Especially when one remembers that the West has not always been Mandela’s friend.

Parents of Trayvon Martin in Discussions for Book Deal

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By Dorothy Rowley
Special to the NNPA from The Washington Informer

Sybrina Fulton and Tracy Martin, the parents of slain teen Trayvon Martin, have reportedly met with two publishing executives to discuss writing a book.

The book would be the first time since their son’s death that the couple publicly recounts his character and share their personal struggles and experiences during the trial of George Zimmerman, according to the New York Times.

Zimmerman, 30, was acquitted in July of second-degree murder in Trayvon’s February 2012 shooting death in Florida. He has had several subsequent minor run-ins with law enforcement.

One publishing executive told the Times that Martin and Fulton spoke extensively of race and religion during one meeting.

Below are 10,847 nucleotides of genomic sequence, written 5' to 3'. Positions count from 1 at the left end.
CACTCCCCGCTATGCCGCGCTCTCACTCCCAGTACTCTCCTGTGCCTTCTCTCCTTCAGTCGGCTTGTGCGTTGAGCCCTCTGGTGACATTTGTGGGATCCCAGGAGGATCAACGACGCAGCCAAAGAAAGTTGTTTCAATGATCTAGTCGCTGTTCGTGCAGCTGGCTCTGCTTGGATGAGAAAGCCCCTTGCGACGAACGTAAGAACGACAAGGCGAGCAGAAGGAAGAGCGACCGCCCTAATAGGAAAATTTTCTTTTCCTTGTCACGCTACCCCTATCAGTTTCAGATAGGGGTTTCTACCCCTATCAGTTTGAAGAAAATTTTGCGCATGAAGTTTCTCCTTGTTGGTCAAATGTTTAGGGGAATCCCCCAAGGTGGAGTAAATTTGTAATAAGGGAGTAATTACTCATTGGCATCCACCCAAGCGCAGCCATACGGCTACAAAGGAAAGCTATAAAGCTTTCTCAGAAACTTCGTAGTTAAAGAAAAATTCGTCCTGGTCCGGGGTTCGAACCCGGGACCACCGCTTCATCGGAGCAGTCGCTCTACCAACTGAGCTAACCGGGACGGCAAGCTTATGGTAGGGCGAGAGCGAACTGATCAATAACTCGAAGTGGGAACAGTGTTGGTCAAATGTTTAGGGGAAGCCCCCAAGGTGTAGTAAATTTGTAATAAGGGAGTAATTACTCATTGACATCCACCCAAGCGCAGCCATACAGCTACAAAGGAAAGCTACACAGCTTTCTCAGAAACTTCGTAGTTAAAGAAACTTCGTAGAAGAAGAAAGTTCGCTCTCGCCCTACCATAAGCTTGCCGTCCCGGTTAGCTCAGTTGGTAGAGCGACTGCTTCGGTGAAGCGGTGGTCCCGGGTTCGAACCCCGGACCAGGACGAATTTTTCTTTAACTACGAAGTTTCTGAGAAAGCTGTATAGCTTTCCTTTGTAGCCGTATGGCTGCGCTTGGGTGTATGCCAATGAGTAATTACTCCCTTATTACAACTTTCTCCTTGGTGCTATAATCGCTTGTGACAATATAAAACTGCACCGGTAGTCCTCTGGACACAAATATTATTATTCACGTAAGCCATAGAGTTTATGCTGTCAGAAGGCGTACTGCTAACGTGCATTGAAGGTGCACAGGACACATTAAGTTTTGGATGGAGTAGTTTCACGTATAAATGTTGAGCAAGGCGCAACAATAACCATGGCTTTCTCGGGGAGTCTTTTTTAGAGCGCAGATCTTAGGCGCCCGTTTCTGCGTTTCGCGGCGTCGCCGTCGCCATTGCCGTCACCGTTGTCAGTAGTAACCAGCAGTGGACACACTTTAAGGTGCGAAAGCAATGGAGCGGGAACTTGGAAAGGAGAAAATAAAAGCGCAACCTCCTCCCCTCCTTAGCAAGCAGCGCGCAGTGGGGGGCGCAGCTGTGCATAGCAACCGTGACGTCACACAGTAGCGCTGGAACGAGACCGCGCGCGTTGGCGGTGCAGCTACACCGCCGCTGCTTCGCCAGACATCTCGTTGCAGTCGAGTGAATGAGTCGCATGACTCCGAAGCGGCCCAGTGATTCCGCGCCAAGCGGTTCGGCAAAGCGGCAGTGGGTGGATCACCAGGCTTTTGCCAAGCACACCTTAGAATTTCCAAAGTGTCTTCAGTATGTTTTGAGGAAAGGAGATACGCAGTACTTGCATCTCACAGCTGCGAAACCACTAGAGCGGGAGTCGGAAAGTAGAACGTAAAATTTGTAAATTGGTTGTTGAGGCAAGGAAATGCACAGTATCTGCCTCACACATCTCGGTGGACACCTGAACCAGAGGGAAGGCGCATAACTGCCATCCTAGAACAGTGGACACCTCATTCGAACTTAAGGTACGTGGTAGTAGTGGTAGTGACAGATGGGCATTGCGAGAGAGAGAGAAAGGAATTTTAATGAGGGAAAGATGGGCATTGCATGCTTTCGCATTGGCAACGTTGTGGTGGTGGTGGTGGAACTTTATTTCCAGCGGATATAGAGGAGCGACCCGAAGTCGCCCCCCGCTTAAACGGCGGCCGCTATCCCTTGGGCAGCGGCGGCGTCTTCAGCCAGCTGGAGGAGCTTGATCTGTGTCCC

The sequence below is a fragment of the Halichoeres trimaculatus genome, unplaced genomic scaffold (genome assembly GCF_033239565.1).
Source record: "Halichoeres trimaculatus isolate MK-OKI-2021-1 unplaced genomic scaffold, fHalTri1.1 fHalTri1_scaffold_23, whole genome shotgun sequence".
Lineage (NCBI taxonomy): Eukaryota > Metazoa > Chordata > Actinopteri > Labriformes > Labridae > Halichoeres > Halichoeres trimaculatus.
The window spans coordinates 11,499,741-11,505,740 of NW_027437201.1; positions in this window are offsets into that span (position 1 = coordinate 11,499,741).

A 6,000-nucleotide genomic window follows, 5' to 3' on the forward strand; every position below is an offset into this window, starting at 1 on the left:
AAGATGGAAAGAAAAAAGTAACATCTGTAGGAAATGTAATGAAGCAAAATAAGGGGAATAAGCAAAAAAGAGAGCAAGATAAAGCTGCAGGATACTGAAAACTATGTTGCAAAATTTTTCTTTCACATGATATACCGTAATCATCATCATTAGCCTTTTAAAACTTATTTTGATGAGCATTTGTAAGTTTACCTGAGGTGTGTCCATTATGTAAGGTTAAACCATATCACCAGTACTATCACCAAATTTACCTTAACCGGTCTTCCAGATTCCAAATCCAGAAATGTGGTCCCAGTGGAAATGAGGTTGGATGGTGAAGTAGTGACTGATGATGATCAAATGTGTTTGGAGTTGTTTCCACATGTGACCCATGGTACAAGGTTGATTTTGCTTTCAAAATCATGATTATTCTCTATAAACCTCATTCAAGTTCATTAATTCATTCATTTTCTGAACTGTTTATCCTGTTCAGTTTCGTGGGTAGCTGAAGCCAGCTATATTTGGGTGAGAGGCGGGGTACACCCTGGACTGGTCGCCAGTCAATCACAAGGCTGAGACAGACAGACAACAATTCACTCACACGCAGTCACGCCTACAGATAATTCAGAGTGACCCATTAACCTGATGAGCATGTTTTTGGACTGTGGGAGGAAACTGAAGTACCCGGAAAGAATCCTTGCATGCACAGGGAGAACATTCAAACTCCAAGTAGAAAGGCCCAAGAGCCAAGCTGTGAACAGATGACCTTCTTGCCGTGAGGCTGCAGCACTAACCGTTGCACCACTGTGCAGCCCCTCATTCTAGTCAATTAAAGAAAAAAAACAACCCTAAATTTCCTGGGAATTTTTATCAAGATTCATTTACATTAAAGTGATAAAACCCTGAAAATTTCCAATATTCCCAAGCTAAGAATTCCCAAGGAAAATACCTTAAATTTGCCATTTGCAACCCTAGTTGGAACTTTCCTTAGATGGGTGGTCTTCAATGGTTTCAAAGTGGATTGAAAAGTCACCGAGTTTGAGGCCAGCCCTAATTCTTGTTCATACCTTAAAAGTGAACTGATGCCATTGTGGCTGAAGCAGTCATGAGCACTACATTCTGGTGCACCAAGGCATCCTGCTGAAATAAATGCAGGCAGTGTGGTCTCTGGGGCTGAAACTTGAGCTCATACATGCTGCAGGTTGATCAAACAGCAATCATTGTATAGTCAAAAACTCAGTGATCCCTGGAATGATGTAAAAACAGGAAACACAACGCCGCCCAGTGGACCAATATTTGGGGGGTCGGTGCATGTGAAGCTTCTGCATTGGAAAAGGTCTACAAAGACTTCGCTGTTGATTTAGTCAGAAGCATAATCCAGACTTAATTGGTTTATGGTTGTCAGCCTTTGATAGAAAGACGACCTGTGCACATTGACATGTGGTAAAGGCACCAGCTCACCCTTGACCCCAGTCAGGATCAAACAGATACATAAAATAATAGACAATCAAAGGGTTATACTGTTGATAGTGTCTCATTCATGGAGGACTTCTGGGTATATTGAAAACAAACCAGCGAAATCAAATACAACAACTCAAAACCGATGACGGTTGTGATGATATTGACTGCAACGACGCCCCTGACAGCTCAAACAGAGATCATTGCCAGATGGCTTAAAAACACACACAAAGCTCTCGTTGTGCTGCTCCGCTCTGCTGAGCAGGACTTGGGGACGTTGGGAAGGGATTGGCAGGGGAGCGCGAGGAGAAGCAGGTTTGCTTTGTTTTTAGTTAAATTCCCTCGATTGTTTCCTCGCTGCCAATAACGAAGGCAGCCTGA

Publishers described meetings with Fulton and Martin as “somber” and “moving,” according to the Times report.

Jamaicans Among Top 10 Nationals Deported in 2013

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Special to the NNPA from CMC

CMC – The United States Immigration and Customs Enforcement (ICE) agency says Jamaicans were among the top 10 nationals deported in 2013.

In announcing the year-end removal numbers on Thursday, ICE said the top 10 deportees were from Latin American and the Caribbean.

One thousand, one hundred and nineteen Jamaicans were deported in fiscal year 2013 while 2, 462 nationals from the Dominican Republic were also deported.

The immigration agency said Mexico continues to be the leading country of origin for those removed, followed by Guatemala, Honduras and El Salvador. The figures for Mexico show 241,493 deportees; Guatemala 47,769; Honduras 37,049; El Salvador 21,602; Ecuador 1,616; Brazil 1,500; Colombia 1,429; and Nicaragua 1,383.